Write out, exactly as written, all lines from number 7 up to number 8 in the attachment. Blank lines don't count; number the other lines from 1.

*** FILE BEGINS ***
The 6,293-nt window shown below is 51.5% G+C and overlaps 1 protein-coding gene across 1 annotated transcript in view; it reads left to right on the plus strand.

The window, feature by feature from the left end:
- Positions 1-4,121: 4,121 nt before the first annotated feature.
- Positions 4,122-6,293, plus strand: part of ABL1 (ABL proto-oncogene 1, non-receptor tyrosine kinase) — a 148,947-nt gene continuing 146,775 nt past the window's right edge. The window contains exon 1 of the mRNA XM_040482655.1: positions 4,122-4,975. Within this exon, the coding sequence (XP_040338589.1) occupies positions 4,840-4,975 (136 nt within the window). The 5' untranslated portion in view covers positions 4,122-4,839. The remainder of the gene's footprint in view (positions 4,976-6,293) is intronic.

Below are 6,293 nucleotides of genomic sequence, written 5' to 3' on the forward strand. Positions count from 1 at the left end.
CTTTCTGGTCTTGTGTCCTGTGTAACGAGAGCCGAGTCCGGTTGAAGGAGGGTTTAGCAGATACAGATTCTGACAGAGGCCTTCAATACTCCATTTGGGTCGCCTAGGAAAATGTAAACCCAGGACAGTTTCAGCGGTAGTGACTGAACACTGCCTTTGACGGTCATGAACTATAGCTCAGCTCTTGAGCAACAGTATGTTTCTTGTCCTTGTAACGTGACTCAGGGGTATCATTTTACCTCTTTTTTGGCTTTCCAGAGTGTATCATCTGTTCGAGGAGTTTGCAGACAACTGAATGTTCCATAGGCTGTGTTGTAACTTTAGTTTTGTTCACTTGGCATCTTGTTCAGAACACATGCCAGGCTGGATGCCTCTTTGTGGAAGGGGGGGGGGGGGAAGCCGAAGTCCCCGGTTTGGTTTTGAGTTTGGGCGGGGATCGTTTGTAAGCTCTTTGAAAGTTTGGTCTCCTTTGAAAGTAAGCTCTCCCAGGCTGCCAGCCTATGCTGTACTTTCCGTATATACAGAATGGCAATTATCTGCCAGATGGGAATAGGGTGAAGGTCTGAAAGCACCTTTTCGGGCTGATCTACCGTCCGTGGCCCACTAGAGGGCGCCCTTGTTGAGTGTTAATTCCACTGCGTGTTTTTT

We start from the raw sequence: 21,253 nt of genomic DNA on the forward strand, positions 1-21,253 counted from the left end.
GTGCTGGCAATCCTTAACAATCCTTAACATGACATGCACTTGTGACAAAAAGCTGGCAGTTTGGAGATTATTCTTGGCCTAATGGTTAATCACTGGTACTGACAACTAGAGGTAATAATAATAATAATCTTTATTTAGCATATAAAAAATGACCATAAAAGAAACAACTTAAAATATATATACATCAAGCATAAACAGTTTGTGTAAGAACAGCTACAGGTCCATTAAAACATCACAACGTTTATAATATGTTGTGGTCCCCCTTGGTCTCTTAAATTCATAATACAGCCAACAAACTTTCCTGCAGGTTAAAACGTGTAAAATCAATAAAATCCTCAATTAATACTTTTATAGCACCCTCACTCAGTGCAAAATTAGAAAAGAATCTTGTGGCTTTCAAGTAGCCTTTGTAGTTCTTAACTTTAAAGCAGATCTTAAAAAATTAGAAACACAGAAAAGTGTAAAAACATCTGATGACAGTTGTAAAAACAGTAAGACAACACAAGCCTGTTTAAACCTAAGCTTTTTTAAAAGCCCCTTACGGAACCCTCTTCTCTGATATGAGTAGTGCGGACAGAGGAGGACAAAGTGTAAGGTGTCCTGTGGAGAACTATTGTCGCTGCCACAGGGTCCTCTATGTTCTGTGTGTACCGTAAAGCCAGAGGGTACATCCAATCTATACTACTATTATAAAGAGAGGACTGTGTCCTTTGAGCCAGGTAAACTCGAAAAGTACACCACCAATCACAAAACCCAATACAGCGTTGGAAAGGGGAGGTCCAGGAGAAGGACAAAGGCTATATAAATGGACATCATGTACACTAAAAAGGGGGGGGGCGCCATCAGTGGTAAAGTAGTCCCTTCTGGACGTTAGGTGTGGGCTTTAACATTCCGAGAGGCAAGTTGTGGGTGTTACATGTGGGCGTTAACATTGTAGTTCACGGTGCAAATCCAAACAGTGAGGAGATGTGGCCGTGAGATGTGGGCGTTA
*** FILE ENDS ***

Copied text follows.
We start from the raw sequence: 21,253 nt of genomic DNA on the forward strand, positions 1-21,253 counted from the left end.
GTGCTGGCAATCCTTAACAATCCTTAACATGACATGCACTTGTGACAAAAAGCTGGCAGTTTGGAGATTATTCTTGGCCTAATGGTTAATCACTGGTACTGACAACTAGAGGTAATAATAATAATAATCTTTATTTAGCATATAAAAAATGACCATAAAAGAAACAACTTAAAATATATATACATCAAGCATAAACAGTTTGTGTAAGAACAGCTACAGGTCCATTAAAACATCACAACGTTTATAATATGTTGTGGTCCCCCTTGGTCTCTTAAATTCATAATACAGCCAACAAACTTTCCTGCAGGTTAAAACGTGTAAAATCAATAAAATCCTCAATTAATACTTTTATAGCACCCTCACTCAGTGCAAAATTAGAAAAGAATCTTGTGGCTTTCAAGTAGCCTTTGTAGTTCTTAACTTTAAAGCAGATCTTAAAAAATTAGAAACACAGAAAAGTGTAAAAACATCTGATGACAGTTGTAAAAACAGTAAGACAACACAAGCCTGTTTAAACCTAAGCTTTTTTAAAAGCCCCTTACGGAACCCTCTTCTCTGATATGAGTAGTGCGGACAGAGGAGGACAAAGTGTAAGGTGTCCTGTGGAGAACTATTGTCGCTGCCACAGGGTCCTCTATGTTCTGTGTGTACCGTAAAGCCAGAGGGTACATCCAATCTATACTACTATTATAAAGAGAGGACTGTGTCCTTTGAGCCAGGTAAACTCGAAAAGTACACCACCAATCACAAAACCCAATACAGCGTTGGAAAGGGGAGGTCCAGGAGAAGGACAAAGGCTATATAAATGGACATCATGTACACTAAAAAGGGGGGGGGCGCCATCAGTGGTAAAGTAGTCCCTTCTGGACGTTAGGTGTGGGCTTTAACATTCCGAGAGGCAAGTTGTGGGTGTTACATGTGGGCGTTAACATTGTAGTTCACGGTGCAAATCCAAACAGTGAGGAGATGTGGCCGTGAGATGTGGGCGTTA